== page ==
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Developing Characters' Relationships with Each Other

If your characters are bricks you'll use to build a story, their relationships are the mortar holding that story together. Lord of the Rings is enormously plot-driven, but it would fall flat without the power of Frodo's friendship with Sam. Frodo's other relationships are less important, but each one adds a layer of depth to the story. How much would Lord of the Rings lose if there had only been two hobbits? If there was no Rosie Cotton for Frodo and Sam to discuss?

Unless you're writing a story specifically about isolation, your book will have a similar web of relationships holding it together. Taking a few days to develop the most important relationships will help you write a better book the first time you write it.

The next three exercises will help you build realistic, deep relationships between your characters.

How to choose what relationships to develop

All relationships aren't created equally, so they shouldn't be treated equally during the planning process. The exercises we're about to walk you through will take at least an hour for each relationship. When you start considering the entire web of relationships in your novel, that becomes an enormous amount of work. Like everything else, only a tiny fraction of it will appear in the book. The other work exists purely to deepen your own understanding.

For now, choose the three most important relationships to work on. These are the relationships that most deeply impact your story. They are pivotal to either the plot or to your main character's internal journey. The love interest, mentor, and relatives and/or childhood friends are typically the best candidates for these roles.

Exercise: The first time we met

This exercise will explore how your characters were introduced and what they initially thought of each other. It will also help you understand what people think of your characters based on their appearance.

To complete this exercise you will need a timer, something to write with (and on), and roughly half an hour.

STEP ONE: Set a timer for twenty minutes.

STEP TWO: Write the scene of your characters' first meeting, staying in one character's POV. You can do this in either first or third person—whichever POV you'll be writing the actual book in. Write as much of this scene as you can in fifteen minutes.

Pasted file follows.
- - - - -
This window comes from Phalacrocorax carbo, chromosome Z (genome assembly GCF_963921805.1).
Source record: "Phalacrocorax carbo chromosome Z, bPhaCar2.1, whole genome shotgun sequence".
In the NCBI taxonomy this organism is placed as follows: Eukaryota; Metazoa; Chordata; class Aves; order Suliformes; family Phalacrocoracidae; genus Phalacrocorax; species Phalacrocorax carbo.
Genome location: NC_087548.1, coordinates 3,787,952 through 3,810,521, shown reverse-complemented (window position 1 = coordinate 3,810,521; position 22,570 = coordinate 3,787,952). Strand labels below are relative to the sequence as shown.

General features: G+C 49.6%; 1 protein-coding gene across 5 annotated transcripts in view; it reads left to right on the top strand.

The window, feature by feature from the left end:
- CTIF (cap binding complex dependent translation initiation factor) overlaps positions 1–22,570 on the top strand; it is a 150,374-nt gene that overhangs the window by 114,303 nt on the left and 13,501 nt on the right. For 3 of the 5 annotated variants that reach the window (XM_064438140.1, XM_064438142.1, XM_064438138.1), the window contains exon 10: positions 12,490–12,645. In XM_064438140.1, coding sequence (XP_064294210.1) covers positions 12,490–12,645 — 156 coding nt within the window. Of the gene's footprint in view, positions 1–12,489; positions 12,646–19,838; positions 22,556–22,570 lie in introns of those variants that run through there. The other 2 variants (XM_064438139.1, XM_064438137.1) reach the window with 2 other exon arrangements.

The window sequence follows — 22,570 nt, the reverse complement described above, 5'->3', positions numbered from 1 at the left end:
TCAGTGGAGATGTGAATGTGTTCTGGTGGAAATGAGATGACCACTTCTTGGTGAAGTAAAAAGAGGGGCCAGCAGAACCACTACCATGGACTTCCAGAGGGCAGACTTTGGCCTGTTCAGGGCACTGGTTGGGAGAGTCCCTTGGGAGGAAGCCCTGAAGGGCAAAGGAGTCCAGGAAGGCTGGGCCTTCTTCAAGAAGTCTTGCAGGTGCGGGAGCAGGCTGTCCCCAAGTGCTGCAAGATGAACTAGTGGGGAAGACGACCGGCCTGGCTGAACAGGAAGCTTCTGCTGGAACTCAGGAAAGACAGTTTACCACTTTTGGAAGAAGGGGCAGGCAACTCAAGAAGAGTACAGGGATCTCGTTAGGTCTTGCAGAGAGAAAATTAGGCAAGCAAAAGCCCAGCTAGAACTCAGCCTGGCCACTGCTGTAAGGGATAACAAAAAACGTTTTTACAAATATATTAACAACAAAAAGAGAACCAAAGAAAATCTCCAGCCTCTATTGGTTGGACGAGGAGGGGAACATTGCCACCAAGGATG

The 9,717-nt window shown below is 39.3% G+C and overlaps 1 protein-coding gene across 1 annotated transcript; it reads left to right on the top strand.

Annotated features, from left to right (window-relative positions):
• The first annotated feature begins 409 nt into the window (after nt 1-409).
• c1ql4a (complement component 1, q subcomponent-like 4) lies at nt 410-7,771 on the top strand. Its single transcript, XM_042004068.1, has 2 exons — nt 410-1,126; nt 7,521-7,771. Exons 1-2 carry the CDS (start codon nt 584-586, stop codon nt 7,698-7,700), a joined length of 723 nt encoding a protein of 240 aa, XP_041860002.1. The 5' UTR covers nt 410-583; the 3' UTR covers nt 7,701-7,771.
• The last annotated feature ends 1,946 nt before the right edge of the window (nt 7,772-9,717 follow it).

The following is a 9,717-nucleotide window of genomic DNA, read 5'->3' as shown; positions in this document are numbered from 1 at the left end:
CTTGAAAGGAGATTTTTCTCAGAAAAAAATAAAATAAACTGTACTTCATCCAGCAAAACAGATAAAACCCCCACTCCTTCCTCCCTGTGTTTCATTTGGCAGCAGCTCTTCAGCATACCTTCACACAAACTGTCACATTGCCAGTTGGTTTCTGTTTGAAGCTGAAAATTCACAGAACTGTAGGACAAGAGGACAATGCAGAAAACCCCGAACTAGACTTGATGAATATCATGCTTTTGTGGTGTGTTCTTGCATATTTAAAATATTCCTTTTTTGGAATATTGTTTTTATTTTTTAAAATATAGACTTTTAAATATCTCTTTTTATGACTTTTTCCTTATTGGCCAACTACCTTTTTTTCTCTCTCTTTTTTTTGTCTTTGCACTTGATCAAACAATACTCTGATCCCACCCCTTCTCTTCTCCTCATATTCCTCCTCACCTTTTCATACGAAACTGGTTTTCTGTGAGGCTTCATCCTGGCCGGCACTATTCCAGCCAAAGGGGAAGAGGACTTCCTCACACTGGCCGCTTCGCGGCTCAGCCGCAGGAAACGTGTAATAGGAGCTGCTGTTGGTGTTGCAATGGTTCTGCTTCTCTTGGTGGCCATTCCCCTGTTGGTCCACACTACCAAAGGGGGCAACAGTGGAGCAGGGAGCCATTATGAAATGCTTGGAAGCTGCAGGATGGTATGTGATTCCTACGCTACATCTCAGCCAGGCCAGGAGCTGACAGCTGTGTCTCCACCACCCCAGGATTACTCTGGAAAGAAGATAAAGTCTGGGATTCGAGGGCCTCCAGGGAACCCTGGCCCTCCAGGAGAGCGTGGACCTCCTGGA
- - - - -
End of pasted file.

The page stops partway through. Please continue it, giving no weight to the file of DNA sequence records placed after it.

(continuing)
STEP THREE: Set your timer for another five minutes.

STEP FOUR: Make point form notes of everything you learned from the scene you just wrote. You can create a “relationships” section in your character profile for these notes.

BONUS: Repeat this exercise, writing the meeting scene from the other character's point of view.

Exercise: Letters between characters

In this exercise you'll explore the relationship between your characters as it develops. If you've ever read some of the many published historical letters, you know letters can tell you an incredible amount about a person. Every written word speaks volumes about the writer’s personality, their relationship with their recipient, and their view of the world around them. Letters between your characters can do the same.

For this exercise you'll need your writing tools, a timer, and an hour (you can do it in two separate half hours if necessary).

STEP ONE: Set your timer for twenty minutes.

STEP TWO: Free-write a letter from one of your characters to another. Let the character guide you and the topic of the letter unfold as you go. Try to keep your own personality out of this and really let the character's individual voice shine through. Write for the whole twenty minutes. Don't worry about the length of the letter. If you want to write a series of extremely short letters instead, that's fine too. The important thing is that it's authentic to your characters.

STEP THREE: Set your timer for another five minutes.

STEP FOUR: Write down everything you've learned in point form notes–this can also go into the "relationships" section of your character profile.

STEP FIVE: Repeat with a letter from the other character.

PRO TIP: These letters don't need to be sent. Your characters might decide not to send them for a myriad of reasons. They might even be writing the letter specifically to burn it and to banish memories of someone who traumatized them. Do whatever feels most authentic for your characters. The only requirement here is that it's formatted like a letter—written to someone, signed by someone, and written entirely from your character's POV.

Dianna Gunn is the author of YA fantasy novella “Keeper of the Dawn” and a columnist at Writer's Corner for both Creating Great Characters and Professional Interaction for Authors. She also blogs about creativity, life and books at The Dabbler.


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